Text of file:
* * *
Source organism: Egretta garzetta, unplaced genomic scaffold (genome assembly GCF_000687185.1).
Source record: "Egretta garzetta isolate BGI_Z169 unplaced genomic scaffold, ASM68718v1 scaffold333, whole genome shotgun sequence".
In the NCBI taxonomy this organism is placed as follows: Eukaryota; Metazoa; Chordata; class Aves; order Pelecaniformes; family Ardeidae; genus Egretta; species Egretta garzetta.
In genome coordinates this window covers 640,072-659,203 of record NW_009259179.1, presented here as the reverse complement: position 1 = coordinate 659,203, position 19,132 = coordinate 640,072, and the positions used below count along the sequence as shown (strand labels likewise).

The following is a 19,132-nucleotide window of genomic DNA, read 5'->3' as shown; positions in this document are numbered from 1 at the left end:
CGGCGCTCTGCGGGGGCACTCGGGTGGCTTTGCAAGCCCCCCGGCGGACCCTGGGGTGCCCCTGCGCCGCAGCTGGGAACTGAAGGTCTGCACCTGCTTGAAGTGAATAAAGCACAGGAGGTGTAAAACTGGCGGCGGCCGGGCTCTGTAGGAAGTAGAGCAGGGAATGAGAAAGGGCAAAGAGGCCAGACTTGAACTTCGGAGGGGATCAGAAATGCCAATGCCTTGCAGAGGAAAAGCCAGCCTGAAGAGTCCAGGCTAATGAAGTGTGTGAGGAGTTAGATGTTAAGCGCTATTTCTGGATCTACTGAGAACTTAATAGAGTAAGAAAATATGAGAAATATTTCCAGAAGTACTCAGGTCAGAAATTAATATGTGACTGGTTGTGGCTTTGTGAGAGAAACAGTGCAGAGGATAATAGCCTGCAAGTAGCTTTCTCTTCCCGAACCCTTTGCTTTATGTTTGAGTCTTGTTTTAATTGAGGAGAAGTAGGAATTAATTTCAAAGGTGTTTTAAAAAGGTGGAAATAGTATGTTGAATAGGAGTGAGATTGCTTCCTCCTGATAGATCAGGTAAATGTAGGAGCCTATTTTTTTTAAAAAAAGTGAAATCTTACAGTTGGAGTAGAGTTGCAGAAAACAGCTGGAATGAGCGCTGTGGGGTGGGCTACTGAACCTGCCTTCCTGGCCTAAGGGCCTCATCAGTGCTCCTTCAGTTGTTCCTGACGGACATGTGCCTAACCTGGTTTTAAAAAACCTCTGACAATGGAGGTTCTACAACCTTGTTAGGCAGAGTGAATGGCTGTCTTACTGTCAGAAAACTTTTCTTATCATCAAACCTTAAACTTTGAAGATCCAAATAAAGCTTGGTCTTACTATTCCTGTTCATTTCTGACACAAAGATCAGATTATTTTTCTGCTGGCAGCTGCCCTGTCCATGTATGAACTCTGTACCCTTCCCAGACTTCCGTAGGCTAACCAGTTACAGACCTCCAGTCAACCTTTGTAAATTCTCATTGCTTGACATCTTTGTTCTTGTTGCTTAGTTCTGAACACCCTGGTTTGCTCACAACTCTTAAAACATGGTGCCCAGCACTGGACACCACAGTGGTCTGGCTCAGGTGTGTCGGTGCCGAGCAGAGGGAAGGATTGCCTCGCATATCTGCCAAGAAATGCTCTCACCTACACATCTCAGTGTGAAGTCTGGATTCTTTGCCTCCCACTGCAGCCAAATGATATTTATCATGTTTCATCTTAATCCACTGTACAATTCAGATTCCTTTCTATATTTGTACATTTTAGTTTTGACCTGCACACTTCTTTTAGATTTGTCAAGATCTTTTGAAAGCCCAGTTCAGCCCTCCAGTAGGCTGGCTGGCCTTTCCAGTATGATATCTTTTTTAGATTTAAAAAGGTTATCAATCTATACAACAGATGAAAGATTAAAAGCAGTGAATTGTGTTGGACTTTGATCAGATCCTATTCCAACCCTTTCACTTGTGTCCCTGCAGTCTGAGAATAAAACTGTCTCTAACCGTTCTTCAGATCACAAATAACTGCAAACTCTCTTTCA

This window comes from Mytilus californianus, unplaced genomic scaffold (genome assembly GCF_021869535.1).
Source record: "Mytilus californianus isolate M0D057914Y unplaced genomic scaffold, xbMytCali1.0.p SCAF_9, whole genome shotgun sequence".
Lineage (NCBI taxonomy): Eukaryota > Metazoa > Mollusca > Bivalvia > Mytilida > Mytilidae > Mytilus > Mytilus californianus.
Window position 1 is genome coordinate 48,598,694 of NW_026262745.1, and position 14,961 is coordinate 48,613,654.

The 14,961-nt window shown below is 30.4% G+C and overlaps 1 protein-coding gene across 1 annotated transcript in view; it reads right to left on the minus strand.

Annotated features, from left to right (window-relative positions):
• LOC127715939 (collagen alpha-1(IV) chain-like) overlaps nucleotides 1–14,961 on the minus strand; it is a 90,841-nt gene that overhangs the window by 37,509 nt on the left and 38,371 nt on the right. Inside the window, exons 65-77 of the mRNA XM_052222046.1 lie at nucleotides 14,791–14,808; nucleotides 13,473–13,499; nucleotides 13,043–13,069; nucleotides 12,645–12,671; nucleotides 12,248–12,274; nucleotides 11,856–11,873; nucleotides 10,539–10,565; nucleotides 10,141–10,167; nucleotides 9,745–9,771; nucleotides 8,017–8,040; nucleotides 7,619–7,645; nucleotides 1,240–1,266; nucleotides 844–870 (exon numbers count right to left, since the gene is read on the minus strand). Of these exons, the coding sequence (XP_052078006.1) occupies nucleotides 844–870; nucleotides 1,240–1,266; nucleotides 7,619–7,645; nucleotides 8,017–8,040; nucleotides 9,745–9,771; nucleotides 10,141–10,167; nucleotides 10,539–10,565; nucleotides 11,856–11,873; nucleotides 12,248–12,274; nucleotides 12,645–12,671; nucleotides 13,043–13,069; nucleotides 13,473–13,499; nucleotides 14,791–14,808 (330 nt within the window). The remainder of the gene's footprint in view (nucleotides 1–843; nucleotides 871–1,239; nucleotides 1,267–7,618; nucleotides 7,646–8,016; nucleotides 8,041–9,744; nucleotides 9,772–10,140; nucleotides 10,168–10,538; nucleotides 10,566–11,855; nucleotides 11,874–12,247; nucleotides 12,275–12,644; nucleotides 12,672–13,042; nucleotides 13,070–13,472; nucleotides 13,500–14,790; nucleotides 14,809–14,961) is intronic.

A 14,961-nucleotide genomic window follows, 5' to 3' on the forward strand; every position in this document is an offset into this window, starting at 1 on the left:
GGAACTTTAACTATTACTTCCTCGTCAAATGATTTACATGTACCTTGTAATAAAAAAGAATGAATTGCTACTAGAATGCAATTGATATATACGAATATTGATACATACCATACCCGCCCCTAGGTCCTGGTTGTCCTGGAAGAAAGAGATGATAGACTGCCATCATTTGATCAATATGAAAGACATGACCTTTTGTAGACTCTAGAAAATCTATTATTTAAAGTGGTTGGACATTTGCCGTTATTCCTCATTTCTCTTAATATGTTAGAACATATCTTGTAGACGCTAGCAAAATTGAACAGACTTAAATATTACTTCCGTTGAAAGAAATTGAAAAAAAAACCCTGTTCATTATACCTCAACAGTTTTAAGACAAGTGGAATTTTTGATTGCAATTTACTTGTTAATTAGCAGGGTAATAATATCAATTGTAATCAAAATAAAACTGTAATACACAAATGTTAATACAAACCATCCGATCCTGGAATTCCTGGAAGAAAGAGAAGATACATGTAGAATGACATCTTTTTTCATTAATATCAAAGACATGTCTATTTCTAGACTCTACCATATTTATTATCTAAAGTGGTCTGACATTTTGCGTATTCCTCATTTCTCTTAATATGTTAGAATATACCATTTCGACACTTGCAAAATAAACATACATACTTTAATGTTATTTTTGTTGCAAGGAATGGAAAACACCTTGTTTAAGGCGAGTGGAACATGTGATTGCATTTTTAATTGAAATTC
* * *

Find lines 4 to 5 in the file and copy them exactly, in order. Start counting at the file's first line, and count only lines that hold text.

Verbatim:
In genome coordinates this window covers 640,072-659,203 of record NW_009259179.1, presented here as the reverse complement: position 1 = coordinate 659,203, position 19,132 = coordinate 640,072, and the positions used below count along the sequence as shown (strand labels likewise).

The following is a 19,132-nucleotide window of genomic DNA, read 5'->3' as shown; positions in this document are numbered from 1 at the left end: